"(The flan was an) ambitious thing to do," Jennings said, noting that it is hard to make flan in small portions and maintain the correct consistency. Jennings suggested that maybe making a larger flan then cutting it would have been a better idea.
Many diners agreed about the flan, leaving it on their plates.
Victoria Bouloubasis, a food writer for The Independent Weekly, loved the way that the spiciness from the Texas Pete slowly built up in this dish.
Course 6: Texas Pete® Mole Steamed Pudding, Cantaloupe Crème Anglaise, Lavender Pickled Watermelon Rind (Market) (Score: 19.01)
This dish was a little polarizing for many diners. Either you loved it or you didn't.
My table wasn't sure what to make of it. For them, the anglaise and the pickled watermelon elicited the biggest complaints.
While a few tables agreed, several other tables loved it.
Erik Lars Myers raved about it as the "highlight" of his meal. His wife, Sarah Ficke, agreed saying the pickled rinds were creative and delicious. The folks at table 10 agreed saying that it incorporated the secret ingredients in a unique way.
McIntyre said he wished he had more time to candy the rinds more, that might have given it just a little more universal appeal.
"It's anybody's guess when you have two chefs with very similar personalities and styles," host Jimmy Crippen said.
Crippen credited Chef Ref Laurence Willard for being on the pulse of what's fresh when selecting secret ingredients.
Market's Chad McIntyre said when he found out the secret ingredients he immediately thought about doing sweet and sour items. He, himself, isn't a fan of super spicy food and didn't want the heat to be really strong.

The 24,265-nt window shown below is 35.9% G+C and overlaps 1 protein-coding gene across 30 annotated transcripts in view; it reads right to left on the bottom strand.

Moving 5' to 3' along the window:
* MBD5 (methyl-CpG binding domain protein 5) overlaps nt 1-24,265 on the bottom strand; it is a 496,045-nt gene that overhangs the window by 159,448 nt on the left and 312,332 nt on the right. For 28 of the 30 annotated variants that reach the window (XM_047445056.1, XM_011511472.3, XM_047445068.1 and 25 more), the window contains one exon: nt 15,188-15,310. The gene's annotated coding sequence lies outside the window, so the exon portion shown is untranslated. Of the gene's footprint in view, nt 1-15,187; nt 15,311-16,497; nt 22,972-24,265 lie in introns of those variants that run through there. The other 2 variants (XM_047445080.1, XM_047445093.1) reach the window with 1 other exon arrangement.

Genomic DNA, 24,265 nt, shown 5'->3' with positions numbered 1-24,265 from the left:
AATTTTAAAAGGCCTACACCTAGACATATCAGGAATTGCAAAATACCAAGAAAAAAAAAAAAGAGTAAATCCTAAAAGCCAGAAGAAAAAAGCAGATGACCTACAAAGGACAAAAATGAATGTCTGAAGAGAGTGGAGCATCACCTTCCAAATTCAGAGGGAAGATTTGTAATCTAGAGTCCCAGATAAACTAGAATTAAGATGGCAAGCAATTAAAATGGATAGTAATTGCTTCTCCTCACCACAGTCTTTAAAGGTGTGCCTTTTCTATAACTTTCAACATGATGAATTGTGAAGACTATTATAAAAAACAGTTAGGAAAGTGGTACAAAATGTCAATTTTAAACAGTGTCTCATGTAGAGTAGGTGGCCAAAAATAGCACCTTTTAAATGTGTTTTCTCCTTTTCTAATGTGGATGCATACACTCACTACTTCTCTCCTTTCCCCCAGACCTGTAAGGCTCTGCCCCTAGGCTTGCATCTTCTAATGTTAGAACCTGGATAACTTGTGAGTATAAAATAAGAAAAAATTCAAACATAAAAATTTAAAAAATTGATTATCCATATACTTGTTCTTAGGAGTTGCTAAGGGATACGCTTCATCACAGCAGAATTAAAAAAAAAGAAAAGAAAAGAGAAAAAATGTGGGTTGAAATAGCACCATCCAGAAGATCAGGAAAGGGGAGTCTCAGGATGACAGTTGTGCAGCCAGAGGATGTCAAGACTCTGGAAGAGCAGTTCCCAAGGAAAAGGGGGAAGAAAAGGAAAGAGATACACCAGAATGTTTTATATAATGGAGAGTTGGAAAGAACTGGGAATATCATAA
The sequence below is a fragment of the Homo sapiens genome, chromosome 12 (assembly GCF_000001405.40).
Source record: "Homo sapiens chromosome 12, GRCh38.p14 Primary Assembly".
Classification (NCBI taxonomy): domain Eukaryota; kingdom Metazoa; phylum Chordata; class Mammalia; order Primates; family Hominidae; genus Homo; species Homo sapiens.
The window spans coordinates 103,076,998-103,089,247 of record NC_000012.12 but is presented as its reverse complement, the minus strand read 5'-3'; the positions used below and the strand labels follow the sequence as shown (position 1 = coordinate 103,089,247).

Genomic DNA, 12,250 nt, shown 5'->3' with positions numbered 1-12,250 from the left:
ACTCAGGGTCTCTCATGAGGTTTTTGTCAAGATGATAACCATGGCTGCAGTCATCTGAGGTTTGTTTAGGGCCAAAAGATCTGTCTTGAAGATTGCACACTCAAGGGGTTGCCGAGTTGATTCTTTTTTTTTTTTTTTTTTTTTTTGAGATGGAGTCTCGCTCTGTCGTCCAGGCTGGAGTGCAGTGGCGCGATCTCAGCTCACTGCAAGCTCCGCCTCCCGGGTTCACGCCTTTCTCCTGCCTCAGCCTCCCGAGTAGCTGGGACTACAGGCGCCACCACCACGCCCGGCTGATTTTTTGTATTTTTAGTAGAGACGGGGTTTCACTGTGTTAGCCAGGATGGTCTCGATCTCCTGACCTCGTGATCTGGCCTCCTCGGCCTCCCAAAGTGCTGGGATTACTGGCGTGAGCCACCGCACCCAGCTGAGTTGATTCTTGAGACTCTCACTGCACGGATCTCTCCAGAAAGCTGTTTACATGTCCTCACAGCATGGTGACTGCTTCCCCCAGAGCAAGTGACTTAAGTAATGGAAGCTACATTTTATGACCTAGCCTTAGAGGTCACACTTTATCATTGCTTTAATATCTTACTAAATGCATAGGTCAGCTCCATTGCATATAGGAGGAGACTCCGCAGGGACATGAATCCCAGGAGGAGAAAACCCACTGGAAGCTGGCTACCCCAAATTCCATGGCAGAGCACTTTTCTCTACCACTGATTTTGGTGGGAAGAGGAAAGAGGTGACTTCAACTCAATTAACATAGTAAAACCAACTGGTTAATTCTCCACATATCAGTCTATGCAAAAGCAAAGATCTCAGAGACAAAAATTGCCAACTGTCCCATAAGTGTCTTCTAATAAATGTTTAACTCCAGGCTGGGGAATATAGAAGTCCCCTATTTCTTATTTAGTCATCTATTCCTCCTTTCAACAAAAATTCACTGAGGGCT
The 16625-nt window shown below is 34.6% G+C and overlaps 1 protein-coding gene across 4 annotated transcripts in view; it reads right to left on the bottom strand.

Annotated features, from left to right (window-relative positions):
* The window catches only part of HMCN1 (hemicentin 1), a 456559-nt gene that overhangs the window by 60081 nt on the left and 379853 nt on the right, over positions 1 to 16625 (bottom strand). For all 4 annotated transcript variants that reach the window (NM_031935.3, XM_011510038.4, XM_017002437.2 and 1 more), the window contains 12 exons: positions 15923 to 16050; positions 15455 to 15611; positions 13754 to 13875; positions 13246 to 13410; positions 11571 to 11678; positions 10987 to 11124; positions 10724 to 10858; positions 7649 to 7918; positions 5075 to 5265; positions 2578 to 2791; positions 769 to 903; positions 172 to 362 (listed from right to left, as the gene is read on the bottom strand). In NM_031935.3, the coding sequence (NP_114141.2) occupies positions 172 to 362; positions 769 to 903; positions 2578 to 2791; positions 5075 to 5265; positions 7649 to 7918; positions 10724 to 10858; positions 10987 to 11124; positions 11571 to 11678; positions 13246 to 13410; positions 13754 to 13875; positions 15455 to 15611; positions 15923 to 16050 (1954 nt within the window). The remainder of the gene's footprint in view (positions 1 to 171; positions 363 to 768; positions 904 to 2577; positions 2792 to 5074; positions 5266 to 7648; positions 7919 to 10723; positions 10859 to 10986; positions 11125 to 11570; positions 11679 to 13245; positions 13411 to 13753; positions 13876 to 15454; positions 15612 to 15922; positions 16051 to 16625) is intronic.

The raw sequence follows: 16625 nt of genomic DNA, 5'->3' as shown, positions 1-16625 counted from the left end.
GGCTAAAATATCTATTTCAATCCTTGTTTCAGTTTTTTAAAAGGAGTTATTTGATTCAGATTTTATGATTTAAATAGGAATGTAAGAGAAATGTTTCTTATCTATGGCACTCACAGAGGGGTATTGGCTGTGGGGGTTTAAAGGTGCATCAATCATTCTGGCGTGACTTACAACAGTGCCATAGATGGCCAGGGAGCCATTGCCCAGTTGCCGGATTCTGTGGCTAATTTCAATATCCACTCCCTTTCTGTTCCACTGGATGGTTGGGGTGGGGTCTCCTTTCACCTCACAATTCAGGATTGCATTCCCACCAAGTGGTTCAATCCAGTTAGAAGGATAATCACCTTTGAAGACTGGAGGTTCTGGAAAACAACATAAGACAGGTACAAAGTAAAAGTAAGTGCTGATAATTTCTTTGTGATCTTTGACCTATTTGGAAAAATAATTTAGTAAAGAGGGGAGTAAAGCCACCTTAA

The scores were close going into the final two courses, but Market's Chad McIntyre, who battled in his signature homemade kilt and cowboy hat, prevailed and will move on to the semifinals next week where he will face Midtown Grille's Scott James.
Zanini said he was happy with the dishes his team prepared. The only thing he wished he had more time on was the pork belly.
The Fire in the Triangle website has more information on how scores are calculated.
Future rounds are sold out, but check with WRAL's Out and About for recaps, exclusive content and more from each battle. We are the official bloggers this year!
Fire in the Triangle is part of the Got to Be NC competition dining series. The winner from the Triangle will go on to compete against the winners of the Fire on the Rock, Fire on the Dock, Fire in the Triad and Fire in the City competitions. The last chef standing wins $2,000 and the coveted red chef’s jacket. The runner-up will get $500.